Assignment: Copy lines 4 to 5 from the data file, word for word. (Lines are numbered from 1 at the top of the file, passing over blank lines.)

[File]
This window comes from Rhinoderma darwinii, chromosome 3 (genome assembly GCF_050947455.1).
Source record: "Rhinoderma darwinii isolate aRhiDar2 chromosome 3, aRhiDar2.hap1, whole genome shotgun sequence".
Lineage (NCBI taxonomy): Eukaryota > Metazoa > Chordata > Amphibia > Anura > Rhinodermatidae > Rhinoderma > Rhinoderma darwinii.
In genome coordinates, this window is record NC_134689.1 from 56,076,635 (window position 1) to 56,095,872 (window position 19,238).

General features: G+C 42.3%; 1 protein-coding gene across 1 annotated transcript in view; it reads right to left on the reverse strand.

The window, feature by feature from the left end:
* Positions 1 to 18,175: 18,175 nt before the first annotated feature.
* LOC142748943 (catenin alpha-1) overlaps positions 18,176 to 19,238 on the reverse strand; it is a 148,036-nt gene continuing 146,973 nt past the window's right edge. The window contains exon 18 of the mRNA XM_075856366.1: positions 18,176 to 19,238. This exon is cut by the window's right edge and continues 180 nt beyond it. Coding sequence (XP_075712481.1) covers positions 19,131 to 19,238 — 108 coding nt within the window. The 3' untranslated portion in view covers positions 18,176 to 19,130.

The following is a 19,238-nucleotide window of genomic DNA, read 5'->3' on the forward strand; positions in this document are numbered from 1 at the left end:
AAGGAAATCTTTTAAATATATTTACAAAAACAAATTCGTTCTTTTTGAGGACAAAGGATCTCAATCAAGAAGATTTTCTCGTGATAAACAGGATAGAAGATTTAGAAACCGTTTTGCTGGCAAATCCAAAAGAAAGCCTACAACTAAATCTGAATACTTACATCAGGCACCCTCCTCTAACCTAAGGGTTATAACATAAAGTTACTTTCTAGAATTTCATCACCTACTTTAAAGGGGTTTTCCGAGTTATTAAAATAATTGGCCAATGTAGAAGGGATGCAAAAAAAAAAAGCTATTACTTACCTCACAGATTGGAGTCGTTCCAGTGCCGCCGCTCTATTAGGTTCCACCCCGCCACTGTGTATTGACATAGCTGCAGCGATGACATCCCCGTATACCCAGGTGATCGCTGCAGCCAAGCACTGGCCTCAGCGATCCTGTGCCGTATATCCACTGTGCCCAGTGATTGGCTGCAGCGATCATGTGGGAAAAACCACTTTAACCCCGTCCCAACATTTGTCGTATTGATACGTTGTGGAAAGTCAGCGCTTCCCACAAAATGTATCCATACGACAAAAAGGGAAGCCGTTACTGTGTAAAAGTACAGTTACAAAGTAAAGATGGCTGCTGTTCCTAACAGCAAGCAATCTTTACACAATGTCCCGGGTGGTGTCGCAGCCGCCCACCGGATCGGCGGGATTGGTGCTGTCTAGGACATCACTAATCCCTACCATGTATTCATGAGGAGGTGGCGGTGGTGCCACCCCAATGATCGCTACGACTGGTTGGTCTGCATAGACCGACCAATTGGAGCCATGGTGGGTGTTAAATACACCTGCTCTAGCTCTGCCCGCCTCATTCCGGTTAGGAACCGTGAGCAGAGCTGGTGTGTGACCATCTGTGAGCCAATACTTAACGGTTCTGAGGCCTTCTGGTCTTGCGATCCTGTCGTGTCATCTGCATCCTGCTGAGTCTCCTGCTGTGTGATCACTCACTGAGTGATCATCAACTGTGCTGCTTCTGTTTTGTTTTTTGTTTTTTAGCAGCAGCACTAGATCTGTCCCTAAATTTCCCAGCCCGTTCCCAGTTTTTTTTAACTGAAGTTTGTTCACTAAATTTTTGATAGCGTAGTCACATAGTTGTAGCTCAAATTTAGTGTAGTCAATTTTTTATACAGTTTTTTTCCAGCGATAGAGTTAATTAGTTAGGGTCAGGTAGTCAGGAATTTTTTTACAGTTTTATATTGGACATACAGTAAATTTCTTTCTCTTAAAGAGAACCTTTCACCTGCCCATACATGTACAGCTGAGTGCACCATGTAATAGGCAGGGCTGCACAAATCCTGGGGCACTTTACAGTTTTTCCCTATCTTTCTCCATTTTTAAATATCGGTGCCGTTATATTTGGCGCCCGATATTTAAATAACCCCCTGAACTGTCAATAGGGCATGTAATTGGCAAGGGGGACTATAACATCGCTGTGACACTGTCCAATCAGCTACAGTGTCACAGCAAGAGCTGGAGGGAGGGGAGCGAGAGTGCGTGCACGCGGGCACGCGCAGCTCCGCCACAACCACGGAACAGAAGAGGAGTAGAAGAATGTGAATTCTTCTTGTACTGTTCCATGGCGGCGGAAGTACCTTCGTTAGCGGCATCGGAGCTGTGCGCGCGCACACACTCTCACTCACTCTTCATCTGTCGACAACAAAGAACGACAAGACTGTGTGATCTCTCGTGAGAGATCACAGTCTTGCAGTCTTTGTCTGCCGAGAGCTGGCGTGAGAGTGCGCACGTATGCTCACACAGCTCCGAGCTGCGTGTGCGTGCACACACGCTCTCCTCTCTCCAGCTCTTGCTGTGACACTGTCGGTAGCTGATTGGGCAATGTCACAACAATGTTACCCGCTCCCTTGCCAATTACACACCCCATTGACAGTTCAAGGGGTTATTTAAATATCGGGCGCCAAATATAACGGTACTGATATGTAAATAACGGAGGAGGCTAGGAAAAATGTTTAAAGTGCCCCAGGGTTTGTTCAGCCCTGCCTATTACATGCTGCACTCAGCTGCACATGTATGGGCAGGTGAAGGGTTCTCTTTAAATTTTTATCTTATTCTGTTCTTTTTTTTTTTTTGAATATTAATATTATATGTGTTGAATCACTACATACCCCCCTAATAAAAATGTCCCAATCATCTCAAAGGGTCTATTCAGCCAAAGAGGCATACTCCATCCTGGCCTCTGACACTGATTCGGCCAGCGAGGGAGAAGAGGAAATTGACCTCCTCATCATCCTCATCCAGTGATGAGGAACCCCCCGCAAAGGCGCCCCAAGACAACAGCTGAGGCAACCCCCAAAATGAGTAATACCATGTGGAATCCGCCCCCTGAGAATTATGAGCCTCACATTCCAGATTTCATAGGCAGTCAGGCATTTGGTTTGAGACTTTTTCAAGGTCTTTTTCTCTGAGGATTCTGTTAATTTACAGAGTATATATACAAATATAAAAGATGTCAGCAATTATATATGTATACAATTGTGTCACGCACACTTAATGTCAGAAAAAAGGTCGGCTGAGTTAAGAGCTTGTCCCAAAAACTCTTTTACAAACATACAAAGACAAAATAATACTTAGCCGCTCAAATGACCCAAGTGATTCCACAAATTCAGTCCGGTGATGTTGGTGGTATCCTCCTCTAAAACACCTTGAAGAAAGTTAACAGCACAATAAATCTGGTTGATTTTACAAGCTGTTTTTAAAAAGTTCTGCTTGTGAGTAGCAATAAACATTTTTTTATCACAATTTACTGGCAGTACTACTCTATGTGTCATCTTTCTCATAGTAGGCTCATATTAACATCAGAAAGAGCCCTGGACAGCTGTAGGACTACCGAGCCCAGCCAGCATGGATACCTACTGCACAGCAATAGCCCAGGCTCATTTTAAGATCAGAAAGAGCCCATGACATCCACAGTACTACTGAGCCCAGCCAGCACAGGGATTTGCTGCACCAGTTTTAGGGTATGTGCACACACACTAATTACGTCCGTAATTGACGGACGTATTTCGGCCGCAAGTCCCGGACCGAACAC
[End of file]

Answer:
In genome coordinates, this window is record NC_134689.1 from 56,076,635 (window position 1) to 56,095,872 (window position 19,238).

General features: G+C 42.3%; 1 protein-coding gene across 1 annotated transcript in view; it reads right to left on the reverse strand.